- Preheat alcoholic liquid as it passes in a tube between rectification plaates
- Pour some spirit back into the still to promote downflow
Does every spirit undergo all post-distillation operations?
No: legal requirements and producer choices determine maturation, addition of flavors, blending, and finishing operations.
- A post-distillation operation
- Some spirits are sold unaged (stored in stainless-steel vessels)
- Many spirits are matured in wood vessels, usually oak
Are all spirits colorless with water-white intensity when they come off the still?
What is oak used for?
Spirits that are matured most often use oak barrels. Oak imparts color and many positive flavors. Barrels can be formed into waterproof but not airtight containers and offer an ideal ratio of wood to liquid.
Name 8 factors that influence the flavors imparted by oak barrels:
- Removing harsh flavors when congeners are absorbed by carbon or via evaporation
- Adding congeners from the oak (e.g., aromas of vanilla, coconut, cloves)
- liquid previously stored and absorbed in the barrel
- Species of oak
- Amount of blackening (toasting) or burning (charring) the inside of the barrel
- The number of times the barrel has been used before
- Fill strength (some congeners are soluable in water while others are soluable in ethanol)
- Warehouse temperature, humidity, and positioning
How does temperature, humidity, and positioning affect maturation?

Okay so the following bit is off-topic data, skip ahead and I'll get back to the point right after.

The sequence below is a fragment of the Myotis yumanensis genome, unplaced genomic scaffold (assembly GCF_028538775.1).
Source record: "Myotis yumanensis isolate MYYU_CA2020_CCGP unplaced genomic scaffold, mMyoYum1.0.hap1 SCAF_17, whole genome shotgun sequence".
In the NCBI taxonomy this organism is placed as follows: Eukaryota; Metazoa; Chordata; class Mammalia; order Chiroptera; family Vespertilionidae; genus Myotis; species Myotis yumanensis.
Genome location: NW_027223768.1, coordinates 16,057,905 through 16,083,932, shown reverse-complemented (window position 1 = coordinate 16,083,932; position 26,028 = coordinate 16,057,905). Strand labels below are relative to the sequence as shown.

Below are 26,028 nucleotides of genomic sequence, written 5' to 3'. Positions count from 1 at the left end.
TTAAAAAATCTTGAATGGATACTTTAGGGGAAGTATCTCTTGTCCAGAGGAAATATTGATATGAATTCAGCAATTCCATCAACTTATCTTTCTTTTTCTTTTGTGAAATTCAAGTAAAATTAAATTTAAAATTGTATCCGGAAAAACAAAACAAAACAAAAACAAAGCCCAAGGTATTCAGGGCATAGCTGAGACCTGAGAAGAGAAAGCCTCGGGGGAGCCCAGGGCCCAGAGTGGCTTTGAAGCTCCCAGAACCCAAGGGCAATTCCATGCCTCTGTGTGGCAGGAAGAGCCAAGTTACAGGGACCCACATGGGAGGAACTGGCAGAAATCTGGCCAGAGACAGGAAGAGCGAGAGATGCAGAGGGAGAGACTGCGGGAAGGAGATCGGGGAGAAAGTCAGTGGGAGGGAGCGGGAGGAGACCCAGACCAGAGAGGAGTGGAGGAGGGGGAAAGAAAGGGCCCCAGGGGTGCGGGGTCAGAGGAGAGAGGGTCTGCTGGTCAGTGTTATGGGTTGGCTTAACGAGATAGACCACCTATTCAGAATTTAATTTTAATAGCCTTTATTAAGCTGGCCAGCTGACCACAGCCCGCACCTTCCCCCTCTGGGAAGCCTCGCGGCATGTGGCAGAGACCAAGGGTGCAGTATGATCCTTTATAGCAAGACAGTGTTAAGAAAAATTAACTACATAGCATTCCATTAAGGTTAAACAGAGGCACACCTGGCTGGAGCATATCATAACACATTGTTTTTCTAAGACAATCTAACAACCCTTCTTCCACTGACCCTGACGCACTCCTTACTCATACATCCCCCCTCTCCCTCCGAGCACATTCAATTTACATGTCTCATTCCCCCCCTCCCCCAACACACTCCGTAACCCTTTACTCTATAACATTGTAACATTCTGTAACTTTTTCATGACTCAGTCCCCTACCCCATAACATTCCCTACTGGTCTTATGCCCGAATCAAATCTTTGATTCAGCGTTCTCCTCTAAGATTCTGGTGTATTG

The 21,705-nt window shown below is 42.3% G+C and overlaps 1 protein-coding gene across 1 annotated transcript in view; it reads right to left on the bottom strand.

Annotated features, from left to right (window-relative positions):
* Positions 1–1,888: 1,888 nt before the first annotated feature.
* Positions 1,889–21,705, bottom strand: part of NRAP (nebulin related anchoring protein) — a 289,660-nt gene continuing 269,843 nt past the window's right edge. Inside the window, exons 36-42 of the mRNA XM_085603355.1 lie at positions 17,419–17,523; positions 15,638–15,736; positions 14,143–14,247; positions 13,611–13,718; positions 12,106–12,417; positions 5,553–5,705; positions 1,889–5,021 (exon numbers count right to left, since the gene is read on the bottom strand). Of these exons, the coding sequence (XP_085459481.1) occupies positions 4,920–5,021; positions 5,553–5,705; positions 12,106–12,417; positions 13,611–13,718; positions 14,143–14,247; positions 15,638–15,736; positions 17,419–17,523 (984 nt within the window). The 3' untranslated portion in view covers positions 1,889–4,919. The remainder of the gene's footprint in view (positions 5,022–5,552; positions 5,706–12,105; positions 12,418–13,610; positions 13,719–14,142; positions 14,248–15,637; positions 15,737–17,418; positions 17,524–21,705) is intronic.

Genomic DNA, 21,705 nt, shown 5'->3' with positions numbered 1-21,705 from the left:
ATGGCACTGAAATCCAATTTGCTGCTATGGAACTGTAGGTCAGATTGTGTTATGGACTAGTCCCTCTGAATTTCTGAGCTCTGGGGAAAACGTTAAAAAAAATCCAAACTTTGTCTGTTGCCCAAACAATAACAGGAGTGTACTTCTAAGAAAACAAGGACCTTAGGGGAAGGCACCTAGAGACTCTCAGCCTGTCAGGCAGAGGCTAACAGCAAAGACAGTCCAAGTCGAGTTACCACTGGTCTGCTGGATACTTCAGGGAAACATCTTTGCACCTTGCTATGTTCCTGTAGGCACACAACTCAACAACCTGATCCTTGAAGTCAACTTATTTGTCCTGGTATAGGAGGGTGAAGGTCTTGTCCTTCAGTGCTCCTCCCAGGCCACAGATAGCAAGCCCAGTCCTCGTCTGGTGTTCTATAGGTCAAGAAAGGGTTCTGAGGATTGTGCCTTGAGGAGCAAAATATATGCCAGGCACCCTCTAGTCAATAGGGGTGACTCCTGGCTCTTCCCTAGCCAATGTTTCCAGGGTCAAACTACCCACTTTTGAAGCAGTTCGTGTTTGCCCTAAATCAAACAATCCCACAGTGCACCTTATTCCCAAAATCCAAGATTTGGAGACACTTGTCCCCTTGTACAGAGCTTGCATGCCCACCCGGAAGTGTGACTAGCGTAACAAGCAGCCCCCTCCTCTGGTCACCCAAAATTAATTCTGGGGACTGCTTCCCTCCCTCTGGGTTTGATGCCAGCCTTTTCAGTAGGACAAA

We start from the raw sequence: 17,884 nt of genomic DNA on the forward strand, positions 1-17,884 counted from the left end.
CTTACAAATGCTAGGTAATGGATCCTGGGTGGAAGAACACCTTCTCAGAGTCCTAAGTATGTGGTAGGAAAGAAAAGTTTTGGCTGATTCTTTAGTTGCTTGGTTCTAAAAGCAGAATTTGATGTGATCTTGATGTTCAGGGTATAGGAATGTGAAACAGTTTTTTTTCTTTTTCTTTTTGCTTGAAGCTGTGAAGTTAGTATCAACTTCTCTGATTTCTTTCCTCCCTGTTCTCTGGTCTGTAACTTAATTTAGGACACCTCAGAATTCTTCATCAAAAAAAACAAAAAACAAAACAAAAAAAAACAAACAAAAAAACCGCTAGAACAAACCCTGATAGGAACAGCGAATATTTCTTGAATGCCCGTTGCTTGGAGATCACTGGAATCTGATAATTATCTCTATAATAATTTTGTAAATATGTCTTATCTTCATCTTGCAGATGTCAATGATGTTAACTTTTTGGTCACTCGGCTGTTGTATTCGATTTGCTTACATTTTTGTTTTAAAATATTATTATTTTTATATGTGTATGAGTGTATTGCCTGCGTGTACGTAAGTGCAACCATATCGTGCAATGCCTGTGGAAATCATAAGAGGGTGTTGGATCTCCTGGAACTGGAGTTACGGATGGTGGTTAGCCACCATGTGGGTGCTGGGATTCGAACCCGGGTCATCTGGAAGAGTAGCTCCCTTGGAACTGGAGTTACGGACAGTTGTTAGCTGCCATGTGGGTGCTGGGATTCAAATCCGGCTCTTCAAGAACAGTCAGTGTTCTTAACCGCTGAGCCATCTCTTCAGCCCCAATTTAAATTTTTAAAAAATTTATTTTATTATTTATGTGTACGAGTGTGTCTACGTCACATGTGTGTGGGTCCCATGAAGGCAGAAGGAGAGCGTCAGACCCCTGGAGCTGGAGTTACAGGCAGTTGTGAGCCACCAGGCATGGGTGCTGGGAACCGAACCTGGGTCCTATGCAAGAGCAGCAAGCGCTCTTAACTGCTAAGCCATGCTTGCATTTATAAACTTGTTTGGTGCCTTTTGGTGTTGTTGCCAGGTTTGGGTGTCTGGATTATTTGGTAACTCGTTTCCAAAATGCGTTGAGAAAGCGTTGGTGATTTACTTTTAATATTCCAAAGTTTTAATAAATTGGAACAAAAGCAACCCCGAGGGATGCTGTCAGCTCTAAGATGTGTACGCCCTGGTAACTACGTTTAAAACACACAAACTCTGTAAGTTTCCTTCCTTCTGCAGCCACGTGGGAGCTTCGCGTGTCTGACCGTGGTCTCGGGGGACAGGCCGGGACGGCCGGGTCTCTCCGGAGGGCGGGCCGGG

- Warm-dry: more water evaporates so abv rises
- Cool-damp: more ethanol evaporates so abv falls
- High temp: flavor/color extracted from wood more rapidly (spirits mature in the Caribbean faster than in Scotland)
- Warehouse positioning: affects temperature and humidity
Name 3 factors that determine the extent of flavors contributed by an oak species
- How it was made
- Age of the barrel
- Previous contents
Name 3 important species of oak used to make barrels
- Quercus alba: North America
- Quercus robur: Europe
- Quercus sessiliflora: Europe
Name 3 ways an oak barrel affects the flavor of a spirit
- Subtract flavors: congeners are absorbed by carbon or through evaporation
- Adds flavors from oak: vanillin (vanilla), lactones (coconut), eugenol (cloves)
- Adds flavors from previous contents:
- Congener reactions: congeners from oak and spirit react with each other or oxygen
Why are spirits diluted to 60%-70% abv before they go into barrel?
Higher abv would extract unpleasant flavors from the oak
Describe the skill of blending
Produce the same results from a changing palette of ingredients
Name the 3 steps of finishing?
- Dilution ("breaking down"): in one go or in stages over time; result is 37%-43% abv
- Coloring: adjusted due to barrel variation; does not affect flavor
- Filtration: consumers prefer clear and bright spirits; required for mature spirits to remove barrel particles; chill-filtration controversial; charcoal filtration can remove color as well as flavor
What is "chill-filtraton"?
Spirit chilled to form haze so it can be removed by filtration